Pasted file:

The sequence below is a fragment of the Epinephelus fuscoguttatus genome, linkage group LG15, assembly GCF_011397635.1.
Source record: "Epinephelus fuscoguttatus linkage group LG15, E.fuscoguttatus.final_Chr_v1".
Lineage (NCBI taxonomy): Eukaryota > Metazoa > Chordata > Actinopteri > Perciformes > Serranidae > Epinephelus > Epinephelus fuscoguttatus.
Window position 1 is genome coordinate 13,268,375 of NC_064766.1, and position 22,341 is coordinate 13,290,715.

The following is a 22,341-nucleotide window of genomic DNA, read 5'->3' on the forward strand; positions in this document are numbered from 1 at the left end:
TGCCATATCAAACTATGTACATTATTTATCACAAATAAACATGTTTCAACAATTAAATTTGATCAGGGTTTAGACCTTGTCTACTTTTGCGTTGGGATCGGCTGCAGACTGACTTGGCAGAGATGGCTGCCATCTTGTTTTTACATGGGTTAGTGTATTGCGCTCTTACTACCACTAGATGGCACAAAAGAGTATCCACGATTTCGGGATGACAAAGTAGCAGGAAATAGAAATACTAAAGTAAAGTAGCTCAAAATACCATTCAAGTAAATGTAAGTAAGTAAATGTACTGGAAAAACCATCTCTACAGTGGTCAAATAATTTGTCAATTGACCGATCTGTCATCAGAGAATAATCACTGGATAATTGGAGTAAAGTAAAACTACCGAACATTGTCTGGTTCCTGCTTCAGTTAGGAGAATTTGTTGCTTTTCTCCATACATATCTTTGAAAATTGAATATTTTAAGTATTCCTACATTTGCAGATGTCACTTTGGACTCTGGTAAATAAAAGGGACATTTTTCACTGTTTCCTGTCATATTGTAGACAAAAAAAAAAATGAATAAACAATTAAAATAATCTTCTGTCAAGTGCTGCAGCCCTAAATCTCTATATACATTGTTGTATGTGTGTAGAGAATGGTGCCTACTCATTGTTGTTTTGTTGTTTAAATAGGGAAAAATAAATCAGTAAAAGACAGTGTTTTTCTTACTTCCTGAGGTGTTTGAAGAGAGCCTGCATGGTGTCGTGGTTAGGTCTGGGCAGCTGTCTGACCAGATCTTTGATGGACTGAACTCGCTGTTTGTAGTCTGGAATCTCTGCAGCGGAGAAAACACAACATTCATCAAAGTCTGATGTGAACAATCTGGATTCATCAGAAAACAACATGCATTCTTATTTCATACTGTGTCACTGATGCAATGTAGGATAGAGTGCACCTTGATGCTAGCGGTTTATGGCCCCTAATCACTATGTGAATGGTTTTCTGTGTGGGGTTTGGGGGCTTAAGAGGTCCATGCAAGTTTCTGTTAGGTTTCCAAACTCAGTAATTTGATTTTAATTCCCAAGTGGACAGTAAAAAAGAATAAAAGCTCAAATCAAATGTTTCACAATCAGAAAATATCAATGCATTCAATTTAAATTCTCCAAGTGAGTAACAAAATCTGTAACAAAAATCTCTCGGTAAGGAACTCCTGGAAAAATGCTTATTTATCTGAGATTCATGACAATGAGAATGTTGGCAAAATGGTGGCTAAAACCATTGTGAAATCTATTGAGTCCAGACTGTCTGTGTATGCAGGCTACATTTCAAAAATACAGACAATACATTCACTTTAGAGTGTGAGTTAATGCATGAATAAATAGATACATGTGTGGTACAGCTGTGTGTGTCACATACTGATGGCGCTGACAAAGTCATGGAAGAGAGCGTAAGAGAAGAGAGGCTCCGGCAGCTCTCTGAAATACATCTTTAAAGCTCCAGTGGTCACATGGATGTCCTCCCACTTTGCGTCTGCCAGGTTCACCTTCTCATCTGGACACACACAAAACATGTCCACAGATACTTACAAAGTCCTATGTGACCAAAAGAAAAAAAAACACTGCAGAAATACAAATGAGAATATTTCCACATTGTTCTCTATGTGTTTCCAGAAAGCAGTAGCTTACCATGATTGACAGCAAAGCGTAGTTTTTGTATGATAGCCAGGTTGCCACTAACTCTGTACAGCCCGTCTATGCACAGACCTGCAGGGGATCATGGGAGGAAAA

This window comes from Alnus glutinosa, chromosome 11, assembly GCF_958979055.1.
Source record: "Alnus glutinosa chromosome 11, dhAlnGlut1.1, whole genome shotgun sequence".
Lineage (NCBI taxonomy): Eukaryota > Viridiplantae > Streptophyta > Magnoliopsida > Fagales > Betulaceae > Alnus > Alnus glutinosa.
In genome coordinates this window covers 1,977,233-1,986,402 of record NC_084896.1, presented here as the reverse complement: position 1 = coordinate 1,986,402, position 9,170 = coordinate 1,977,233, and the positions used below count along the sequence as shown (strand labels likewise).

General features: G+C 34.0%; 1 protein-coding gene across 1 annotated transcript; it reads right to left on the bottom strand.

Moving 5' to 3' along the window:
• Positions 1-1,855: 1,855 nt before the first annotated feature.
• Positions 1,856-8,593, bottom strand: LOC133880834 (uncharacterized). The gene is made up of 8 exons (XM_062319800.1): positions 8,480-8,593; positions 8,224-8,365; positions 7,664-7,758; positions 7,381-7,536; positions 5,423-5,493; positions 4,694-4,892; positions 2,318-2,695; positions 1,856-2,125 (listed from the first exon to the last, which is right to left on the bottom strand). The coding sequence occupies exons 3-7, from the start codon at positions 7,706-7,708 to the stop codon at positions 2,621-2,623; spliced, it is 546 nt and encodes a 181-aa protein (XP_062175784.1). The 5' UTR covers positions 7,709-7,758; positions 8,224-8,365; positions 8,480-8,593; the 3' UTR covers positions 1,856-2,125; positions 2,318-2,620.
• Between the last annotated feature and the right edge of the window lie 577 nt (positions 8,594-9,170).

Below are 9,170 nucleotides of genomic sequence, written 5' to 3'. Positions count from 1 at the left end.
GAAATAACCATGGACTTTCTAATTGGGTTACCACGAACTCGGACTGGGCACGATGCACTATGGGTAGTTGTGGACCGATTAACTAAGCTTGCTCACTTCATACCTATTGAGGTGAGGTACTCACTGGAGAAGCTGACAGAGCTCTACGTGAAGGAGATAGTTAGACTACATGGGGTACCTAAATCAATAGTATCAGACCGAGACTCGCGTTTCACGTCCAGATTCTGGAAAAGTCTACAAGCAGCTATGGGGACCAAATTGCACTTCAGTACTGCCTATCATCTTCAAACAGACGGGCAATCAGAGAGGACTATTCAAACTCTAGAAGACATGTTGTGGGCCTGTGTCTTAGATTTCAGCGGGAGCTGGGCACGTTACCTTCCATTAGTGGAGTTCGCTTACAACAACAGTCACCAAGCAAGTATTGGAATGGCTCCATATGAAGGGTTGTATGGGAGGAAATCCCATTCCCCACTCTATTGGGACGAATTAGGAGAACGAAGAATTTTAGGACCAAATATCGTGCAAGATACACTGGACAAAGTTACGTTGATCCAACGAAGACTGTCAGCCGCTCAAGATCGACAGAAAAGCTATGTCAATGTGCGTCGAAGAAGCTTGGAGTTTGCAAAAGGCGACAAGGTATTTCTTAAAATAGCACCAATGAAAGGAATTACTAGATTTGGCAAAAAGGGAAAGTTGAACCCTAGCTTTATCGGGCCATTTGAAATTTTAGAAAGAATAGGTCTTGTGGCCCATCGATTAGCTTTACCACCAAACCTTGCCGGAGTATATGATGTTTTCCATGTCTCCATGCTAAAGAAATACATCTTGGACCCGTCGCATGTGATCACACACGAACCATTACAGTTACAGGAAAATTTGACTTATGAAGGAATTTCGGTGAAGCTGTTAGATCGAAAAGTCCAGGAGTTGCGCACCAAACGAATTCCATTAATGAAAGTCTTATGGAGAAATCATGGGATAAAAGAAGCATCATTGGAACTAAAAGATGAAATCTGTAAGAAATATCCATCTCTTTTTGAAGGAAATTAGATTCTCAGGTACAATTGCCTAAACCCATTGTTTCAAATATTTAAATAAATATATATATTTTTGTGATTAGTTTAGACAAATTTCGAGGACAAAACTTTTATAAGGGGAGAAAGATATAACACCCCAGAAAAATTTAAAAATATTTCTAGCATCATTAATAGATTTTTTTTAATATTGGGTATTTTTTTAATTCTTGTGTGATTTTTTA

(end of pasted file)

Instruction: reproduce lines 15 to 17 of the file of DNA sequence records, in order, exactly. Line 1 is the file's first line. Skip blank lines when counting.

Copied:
• Between the last annotated feature and the right edge of the window lie 577 nt (positions 8,594-9,170).

Below are 9,170 nucleotides of genomic sequence, written 5' to 3'. Positions count from 1 at the left end.
GAAATAACCATGGACTTTCTAATTGGGTTACCACGAACTCGGACTGGGCACGATGCACTATGGGTAGTTGTGGACCGATTAACTAAGCTTGCTCACTTCATACCTATTGAGGTGAGGTACTCACTGGAGAAGCTGACAGAGCTCTACGTGAAGGAGATAGTTAGACTACATGGGGTACCTAAATCAATAGTATCAGACCGAGACTCGCGTTTCACGTCCAGATTCTGGAAAAGTCTACAAGCAGCTATGGGGACCAAATTGCACTTCAGTACTGCCTATCATCTTCAAACAGACGGGCAATCAGAGAGGACTATTCAAACTCTAGAAGACATGTTGTGGGCCTGTGTCTTAGATTTCAGCGGGAGCTGGGCACGTTACCTTCCATTAGTGGAGTTCGCTTACAACAACAGTCACCAAGCAAGTATTGGAATGGCTCCATATGAAGGGTTGTATGGGAGGAAATCCCATTCCCCACTCTATTGGGACGAATTAGGAGAACGAAGAATTTTAGGACCAAATATCGTGCAAGATACACTGGACAAAGTTACGTTGATCCAACGAAGACTGTCAGCCGCTCAAGATCGACAGAAAAGCTATGTCAATGTGCGTCGAAGAAGCTTGGAGTTTGCAAAAGGCGACAAGGTATTTCTTAAAATAGCACCAATGAAAGGAATTACTAGATTTGGCAAAAAGGGAAAGTTGAACCCTAGCTTTATCGGGCCATTTGAAATTTTAGAAAGAATAGGTCTTGTGGCCCATCGATTAGCTTTACCACCAAACCTTGCCGGAGTATATGATGTTTTCCATGTCTCCATGCTAAAGAAATACATCTTGGACCCGTCGCATGTGATCACACACGAACCATTACAGTTACAGGAAAATTTGACTTATGAAGGAATTTCGGTGAAGCTGTTAGATCGAAAAGTCCAGGAGTTGCGCACCAAACGAATTCCATTAATGAAAGTCTTATGGAGAAATCATGGGATAAAAGAAGCATCATTGGAACTAAAAGATGAAATCTGTAAGAAATATCCATCTCTTTTTGAAGGAAATTAGATTCTCAGGTACAATTGCCTAAACCCATTGTTTCAAATATTTAAATAAATATATATATTTTTGTGATTAGTTTAGACAAATTTCGAGGACAAAACTTTTATAAGGGGAGAAAGATATAACACCCCAGAAAAATTTAAAAATATTTCTAGCATCATTAATAGATTTTTTTTAATATTGGGTATTTTTTTAATTCTTGTGTGATTTTTTA